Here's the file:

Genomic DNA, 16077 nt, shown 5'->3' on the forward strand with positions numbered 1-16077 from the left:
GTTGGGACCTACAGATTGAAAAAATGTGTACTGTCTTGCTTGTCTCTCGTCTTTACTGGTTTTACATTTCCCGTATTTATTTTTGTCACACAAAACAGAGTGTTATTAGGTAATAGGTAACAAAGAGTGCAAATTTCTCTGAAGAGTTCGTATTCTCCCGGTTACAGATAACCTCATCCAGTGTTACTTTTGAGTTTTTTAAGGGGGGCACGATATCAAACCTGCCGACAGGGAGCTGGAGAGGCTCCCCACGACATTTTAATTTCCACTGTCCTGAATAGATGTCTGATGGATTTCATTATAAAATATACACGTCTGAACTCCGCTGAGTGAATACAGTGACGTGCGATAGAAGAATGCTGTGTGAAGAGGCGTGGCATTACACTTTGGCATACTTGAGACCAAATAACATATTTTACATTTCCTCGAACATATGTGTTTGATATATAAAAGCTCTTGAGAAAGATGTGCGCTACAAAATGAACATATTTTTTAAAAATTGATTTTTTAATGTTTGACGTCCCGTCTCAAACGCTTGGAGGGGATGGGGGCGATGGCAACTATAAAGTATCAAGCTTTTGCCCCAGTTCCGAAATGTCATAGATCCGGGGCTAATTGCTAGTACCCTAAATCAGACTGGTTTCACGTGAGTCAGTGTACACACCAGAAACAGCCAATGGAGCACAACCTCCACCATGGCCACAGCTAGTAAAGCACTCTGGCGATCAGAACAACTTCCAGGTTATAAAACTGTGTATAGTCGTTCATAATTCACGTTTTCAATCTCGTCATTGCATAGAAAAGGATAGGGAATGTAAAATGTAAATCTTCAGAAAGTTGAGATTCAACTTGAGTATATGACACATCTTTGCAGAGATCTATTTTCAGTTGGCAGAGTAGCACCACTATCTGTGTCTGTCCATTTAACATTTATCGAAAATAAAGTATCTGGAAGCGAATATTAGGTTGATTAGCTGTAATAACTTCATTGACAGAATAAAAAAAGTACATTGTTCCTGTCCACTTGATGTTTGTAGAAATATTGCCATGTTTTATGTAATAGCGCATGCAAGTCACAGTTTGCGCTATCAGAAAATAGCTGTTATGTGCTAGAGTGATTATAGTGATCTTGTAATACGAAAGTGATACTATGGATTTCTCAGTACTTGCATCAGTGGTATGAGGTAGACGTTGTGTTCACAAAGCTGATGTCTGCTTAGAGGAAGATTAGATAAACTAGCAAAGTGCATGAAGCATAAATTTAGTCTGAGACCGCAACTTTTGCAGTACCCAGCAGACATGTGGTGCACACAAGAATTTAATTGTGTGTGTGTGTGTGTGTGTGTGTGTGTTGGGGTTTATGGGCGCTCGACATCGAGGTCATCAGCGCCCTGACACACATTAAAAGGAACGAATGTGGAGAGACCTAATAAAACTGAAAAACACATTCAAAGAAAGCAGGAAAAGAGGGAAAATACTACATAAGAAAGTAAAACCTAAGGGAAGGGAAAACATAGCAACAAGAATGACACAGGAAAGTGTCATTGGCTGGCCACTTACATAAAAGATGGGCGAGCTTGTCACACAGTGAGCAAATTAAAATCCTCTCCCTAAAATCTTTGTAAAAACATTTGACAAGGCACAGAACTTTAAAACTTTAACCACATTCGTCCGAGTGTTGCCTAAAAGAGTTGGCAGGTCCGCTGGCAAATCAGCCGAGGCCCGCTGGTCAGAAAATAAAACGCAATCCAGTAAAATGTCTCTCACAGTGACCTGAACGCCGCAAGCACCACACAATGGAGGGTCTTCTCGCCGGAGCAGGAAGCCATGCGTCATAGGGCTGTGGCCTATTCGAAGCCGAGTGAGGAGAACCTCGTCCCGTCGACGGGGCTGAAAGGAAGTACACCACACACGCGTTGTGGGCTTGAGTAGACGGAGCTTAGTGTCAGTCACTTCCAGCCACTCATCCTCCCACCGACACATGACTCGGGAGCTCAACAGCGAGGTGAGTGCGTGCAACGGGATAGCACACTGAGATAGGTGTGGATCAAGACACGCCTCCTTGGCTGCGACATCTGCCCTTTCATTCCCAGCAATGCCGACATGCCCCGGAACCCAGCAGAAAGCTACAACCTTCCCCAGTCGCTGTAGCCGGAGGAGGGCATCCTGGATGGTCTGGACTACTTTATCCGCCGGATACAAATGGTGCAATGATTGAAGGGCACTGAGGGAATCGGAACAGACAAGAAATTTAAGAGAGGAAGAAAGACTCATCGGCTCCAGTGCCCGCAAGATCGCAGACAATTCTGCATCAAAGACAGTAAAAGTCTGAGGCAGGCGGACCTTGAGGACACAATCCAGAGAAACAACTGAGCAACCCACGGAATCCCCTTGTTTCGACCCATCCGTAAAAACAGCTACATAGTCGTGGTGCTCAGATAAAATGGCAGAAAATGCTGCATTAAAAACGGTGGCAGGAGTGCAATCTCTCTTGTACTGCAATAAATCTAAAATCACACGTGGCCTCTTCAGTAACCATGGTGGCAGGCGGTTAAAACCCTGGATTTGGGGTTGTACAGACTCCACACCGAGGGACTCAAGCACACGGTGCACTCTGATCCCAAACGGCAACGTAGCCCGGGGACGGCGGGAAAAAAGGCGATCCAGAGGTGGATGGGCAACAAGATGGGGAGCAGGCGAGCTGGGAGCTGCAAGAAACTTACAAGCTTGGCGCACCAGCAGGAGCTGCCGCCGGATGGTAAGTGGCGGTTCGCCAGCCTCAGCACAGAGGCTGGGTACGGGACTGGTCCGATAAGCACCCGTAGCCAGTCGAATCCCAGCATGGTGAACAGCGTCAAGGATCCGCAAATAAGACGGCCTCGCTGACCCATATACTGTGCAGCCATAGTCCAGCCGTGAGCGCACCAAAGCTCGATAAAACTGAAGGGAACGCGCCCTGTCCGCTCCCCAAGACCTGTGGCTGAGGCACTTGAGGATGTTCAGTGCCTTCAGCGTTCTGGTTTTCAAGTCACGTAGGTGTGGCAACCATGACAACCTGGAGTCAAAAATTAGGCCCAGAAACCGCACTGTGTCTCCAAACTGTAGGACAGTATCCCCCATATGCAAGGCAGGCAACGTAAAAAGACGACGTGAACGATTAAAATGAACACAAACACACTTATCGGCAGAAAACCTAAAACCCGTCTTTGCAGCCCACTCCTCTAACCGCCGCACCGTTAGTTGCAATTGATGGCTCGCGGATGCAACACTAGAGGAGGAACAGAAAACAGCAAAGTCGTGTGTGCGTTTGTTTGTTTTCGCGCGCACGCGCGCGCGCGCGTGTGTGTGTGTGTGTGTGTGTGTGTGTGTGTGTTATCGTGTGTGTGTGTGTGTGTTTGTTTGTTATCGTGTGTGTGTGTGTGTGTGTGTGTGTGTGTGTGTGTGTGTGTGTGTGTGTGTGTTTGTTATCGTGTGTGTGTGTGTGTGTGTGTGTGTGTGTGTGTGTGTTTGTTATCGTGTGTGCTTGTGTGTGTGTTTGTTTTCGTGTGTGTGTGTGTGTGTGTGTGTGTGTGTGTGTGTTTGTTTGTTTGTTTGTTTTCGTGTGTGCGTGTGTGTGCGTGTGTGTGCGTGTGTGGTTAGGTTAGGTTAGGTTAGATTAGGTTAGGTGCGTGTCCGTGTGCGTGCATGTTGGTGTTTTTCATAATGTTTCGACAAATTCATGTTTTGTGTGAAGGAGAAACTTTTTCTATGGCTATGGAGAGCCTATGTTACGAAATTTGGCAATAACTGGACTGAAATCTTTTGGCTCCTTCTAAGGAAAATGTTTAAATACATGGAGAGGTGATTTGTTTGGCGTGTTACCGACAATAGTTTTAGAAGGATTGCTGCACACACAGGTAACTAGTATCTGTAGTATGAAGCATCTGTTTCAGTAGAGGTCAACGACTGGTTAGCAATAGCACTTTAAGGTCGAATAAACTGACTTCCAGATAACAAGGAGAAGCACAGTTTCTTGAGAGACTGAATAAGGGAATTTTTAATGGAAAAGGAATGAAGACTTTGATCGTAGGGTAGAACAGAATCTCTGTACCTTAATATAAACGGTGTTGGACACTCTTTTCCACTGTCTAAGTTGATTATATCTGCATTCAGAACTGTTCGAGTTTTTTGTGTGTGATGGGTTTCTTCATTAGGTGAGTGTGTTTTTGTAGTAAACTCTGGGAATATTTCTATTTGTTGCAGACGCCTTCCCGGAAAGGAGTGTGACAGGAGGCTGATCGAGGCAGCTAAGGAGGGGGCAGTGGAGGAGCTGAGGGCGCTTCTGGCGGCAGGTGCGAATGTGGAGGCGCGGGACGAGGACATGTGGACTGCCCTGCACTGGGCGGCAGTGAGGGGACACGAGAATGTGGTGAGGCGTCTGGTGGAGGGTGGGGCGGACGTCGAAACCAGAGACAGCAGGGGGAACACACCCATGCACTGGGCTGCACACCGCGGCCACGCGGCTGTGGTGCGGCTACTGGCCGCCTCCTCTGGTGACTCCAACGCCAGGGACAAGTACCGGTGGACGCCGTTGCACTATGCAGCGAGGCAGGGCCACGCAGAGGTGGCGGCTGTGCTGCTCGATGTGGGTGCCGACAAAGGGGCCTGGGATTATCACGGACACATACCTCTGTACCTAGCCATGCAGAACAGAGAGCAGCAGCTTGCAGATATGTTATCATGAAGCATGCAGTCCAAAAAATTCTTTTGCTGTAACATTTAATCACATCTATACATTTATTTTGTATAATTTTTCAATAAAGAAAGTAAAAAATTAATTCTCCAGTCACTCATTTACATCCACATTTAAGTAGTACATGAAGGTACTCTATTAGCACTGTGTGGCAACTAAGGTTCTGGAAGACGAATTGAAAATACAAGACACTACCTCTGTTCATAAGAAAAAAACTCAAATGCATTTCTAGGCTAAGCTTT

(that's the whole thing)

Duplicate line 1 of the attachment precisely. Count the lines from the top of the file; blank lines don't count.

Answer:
Genomic DNA, 16077 nt, shown 5'->3' on the forward strand with positions numbered 1-16077 from the left: